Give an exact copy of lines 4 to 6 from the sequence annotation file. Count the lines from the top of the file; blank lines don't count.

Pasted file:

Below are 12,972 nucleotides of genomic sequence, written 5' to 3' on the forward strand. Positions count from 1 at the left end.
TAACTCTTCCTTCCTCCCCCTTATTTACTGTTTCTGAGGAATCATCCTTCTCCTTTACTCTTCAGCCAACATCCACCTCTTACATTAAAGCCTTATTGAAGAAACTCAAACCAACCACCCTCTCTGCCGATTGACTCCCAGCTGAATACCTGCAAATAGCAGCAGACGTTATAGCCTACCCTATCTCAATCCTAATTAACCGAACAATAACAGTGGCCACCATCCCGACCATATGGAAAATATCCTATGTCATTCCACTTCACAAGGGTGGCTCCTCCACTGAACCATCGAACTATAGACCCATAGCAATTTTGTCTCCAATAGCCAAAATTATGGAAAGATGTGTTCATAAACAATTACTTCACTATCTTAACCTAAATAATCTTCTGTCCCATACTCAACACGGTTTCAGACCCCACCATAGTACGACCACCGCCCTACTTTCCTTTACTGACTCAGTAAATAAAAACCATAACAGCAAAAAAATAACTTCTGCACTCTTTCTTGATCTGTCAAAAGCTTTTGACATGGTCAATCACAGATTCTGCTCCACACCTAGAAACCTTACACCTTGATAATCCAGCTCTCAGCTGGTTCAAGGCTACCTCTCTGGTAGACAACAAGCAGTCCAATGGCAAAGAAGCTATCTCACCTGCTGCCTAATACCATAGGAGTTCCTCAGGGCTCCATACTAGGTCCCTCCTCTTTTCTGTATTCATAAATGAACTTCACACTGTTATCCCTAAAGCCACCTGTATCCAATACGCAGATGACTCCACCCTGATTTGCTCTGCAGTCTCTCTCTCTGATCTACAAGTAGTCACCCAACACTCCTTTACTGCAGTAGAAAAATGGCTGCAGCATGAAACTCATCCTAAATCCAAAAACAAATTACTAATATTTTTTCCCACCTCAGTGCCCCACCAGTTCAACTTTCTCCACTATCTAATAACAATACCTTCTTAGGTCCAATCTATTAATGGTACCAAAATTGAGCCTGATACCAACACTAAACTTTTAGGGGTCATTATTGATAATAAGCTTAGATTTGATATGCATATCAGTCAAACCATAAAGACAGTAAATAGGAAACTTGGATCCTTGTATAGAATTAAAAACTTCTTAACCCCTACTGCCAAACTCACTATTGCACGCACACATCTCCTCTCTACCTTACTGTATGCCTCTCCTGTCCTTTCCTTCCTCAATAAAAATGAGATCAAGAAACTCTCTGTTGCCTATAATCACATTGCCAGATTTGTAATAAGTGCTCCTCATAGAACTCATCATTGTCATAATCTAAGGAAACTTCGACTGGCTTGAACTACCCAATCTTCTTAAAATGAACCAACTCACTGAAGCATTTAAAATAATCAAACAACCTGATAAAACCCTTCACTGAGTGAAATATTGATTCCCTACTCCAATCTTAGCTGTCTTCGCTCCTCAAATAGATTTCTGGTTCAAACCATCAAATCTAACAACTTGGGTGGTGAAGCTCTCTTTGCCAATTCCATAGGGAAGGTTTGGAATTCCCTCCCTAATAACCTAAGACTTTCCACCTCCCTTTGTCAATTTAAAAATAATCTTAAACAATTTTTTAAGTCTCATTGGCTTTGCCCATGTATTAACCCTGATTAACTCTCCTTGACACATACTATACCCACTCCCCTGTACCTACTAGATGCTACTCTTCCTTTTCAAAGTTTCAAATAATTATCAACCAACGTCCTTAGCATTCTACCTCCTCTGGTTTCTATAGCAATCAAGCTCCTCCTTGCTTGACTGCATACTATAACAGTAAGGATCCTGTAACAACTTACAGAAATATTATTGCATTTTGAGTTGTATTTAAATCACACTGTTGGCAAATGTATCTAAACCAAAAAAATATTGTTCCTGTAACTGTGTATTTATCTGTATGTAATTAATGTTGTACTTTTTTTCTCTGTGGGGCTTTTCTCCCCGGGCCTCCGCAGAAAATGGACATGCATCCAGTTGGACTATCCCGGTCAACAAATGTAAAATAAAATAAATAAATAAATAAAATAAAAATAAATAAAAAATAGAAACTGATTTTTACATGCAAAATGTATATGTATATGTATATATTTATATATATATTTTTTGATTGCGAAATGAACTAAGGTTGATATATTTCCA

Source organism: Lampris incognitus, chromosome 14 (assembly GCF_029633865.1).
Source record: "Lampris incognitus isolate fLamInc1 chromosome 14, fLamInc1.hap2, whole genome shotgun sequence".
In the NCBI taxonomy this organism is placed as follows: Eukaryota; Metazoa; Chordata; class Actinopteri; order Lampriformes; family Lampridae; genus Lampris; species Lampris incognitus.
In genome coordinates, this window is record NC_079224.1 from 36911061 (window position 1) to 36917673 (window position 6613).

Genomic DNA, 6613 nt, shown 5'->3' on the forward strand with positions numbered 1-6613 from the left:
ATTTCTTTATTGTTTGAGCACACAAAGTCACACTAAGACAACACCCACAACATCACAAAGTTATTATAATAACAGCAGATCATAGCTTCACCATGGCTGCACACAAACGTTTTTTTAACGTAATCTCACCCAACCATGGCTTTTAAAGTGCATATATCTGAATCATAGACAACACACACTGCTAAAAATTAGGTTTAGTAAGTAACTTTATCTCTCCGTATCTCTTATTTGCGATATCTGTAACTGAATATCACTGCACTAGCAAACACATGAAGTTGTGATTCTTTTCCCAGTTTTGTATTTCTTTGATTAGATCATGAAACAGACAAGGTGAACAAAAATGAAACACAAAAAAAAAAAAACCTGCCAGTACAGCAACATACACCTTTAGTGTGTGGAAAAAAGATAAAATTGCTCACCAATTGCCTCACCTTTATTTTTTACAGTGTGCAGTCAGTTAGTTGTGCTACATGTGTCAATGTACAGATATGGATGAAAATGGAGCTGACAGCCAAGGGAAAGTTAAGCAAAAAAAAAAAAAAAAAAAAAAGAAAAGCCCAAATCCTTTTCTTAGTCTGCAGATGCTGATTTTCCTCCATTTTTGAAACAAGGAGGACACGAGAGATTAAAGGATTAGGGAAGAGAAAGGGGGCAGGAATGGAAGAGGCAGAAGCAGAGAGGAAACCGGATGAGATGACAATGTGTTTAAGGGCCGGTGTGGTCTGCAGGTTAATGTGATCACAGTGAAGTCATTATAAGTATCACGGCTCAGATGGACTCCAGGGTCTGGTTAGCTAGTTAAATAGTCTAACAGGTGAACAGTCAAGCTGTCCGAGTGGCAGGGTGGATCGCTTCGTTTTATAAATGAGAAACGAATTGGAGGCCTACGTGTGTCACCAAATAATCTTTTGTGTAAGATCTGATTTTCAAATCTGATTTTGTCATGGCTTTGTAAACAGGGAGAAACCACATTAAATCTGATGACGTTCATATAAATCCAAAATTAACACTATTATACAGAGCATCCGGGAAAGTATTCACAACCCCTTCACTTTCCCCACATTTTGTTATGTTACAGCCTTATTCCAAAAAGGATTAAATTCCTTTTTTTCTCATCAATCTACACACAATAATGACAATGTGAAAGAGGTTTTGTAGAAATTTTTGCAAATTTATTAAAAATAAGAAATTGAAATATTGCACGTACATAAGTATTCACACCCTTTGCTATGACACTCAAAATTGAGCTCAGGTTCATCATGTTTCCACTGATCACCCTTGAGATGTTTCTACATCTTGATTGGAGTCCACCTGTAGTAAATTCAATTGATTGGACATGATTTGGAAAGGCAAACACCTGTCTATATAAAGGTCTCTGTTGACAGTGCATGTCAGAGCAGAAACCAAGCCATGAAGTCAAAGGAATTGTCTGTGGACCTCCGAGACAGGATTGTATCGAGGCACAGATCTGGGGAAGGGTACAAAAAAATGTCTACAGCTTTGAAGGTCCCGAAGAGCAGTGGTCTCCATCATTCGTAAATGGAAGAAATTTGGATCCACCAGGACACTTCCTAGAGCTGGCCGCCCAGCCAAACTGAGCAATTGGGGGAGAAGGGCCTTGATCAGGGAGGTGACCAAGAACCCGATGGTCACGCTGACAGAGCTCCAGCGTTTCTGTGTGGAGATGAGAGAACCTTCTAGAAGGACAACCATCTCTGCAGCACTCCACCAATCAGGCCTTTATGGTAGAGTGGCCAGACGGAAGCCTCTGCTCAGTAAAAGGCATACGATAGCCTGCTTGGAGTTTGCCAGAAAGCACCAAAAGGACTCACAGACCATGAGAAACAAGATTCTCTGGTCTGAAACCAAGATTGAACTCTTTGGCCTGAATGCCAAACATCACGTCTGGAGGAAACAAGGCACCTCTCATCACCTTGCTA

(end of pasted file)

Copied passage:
Source record: "Lampris incognitus isolate fLamInc1 chromosome 14, fLamInc1.hap2, whole genome shotgun sequence".
In the NCBI taxonomy this organism is placed as follows: Eukaryota; Metazoa; Chordata; class Actinopteri; order Lampriformes; family Lampridae; genus Lampris; species Lampris incognitus.
In genome coordinates, this window is record NC_079224.1 from 36911061 (window position 1) to 36917673 (window position 6613).